I spotted the little girl as soon as I got off the elevator on the seventh floor at the Rene C. Davidson Courthouse in downtown Oakland. She looked about 7.
She was with adult family members and friends of Lawrence Denard and Willie Torrence -- the two men convicted of killing 3-year-old Carlos Nava in a drive-by shooting and wounding two rival gang members Aug. 8, 2011.
The group had congregated outside the courtroom during a break in the sentencing proceedings.
Instead of being outside playing on a summer day, this child was hanging out in a grim waiting area of the courthouse. I don't know what her relationship was to the defendants.
You often see young children in the hallways at the courthouse while criminal trials are going on. (Children are not allowed inside the courtroom in Oakland.)
Exposure to such an unhealthy environment at an early age I'm sure contributes to an early belief in and acceptance of interactions with the criminal justice system as a normal way of life.
I wonder whether Denard, 29, and Torrence, 25, also spent time in criminal courthouses as children. The dark path that led each of these men to a more than century-long prison sentence started somewhere.
Alameda County Superior Court Judge Jeffrey Horner clearly intended to send a strong message last week in meting out the sentences of the two men convicted of killing Carlos in his stroller on a busy public street in a case that came to epitomize the horror of Oakland's gun homicide epidemic.
Denard, the convicted shooter, got 137 years. Torrence, who a jury found drove the car alongside International Boulevard so Denard could fire a Glock from the passenger side, got 121 years. According to prosecutors, they were trying to kill two gang rivals, who were wounded in the attack but survived. Carlos was struck in the neck as his mother pushed him in his stroller from the store.
"It's hard to imagine having a higher degree of cruelty and callousness than firing at least 10 shots from a semi-automatic pistol at unarmed vulnerable victims in a crowded area in the middle of the day," Horner said. "Carlos had no chance at all."
I looked at Denard and Torrence sitting in their red Alameda County jail jumpsuits and wondered, what was going through their minds? Anger? Fear? Regret? They committed a monstrous act -- at least a jury ruled they did -- but they are still human beings with emotions.
The courtroom was packed with the men's supporters. One woman sobbed. A man stood up and rushed out of the courtroom. Meanwhile, Carlos' mother Maria Teresa Nava who had cradled her dying son in her arms, sat stoically next to her mother in the second row. She had written a letter to the court asking for a long sentence "so they will not be free to do this to another unfortunate family."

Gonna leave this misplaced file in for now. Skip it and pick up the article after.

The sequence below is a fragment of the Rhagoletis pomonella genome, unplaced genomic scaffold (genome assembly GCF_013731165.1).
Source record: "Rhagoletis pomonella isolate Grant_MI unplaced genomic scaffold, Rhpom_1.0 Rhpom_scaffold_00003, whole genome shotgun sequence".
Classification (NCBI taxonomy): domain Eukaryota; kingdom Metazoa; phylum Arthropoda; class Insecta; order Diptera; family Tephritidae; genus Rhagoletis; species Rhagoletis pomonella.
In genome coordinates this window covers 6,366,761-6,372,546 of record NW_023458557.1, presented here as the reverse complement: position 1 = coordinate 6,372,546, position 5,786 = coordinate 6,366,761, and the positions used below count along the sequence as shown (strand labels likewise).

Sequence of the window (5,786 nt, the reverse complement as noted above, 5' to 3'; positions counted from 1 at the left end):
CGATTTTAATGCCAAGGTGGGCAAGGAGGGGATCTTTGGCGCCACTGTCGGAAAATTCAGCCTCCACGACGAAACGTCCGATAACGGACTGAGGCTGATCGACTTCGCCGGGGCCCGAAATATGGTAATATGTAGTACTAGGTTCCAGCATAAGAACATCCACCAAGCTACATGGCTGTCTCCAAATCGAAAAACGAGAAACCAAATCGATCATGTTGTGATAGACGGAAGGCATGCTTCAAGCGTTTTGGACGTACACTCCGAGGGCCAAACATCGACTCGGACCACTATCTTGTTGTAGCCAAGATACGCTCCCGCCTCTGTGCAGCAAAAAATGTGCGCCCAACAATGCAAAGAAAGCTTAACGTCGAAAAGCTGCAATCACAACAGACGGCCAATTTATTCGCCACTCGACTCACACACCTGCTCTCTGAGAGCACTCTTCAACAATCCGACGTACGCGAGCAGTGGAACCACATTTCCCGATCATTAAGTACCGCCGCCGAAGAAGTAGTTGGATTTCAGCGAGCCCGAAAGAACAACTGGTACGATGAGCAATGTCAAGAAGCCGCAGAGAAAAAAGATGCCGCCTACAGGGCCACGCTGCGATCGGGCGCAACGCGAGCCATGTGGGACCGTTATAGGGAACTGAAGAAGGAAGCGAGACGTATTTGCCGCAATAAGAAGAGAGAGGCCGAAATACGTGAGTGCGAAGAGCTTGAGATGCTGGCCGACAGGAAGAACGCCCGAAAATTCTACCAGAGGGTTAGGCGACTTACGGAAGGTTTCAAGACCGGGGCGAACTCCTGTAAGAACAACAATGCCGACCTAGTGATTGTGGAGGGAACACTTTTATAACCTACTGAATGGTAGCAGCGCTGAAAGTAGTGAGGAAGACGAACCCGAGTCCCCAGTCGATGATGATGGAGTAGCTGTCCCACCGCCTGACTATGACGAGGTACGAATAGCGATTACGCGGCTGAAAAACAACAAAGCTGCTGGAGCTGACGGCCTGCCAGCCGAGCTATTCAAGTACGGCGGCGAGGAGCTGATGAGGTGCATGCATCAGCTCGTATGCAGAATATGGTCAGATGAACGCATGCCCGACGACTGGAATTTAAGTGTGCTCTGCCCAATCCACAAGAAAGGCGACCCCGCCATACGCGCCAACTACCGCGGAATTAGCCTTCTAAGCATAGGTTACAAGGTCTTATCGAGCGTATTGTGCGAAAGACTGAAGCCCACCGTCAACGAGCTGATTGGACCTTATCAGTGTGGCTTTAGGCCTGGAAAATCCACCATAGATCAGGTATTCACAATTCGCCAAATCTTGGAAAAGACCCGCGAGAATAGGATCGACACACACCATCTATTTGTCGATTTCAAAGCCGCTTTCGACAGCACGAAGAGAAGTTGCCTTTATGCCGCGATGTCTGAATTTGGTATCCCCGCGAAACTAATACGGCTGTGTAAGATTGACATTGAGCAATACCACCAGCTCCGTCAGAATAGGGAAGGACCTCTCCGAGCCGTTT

The men's lawyers claimed they were not part of a gang -- despite the gang tattoos on their bodies. Authorities found letters in their jail cells -- evidence that they were trying to get their associates to intimidate witnesses who were talking to the police. A document recovered from Denard's cell said, "no face, no case."
One of the most damning pieces of evidence was a video of Denard that police recovered from his cell phone. It was shot 50 minutes before the International Boulevard shooting. In it, Denard is waving a Glock and threatening to kill his enemies. He was on parole at the time for being a felon in possession of a firearm. Prosecutor Ben Beltramo said authorities believe the gun was the same one that Denard used in the shooting, though the murder weapon was never recovered.
Anne Beles, Denard's attorney, maintains his innocence and intends to appeal.
Beles tried to get the cell phone video ruled inadmissible in her motion for a new trial.
Her argument went something like this. Last month in Riley v. California, the Supreme Court ruled that police need a warrant to search the contents of a person's cell phone during an arrest. That decision should apply retroactively to Denard even though it wasn't law when he was arrested. The judge wasn't buying it.
Denard has a young daughter who is close to the age that Carlos would have been today.
A little boy is dead. A little girl will never again see her father outside of a prison visiting room.
Justice may have been served, but there are no winners.
Tammerlin Drummond is a columnist for the Bay Area News Group. Her column runs Tuesday and Sunday. Contact her at firstname.lastname@example.org or follow her at Twitter.com/tammerlin.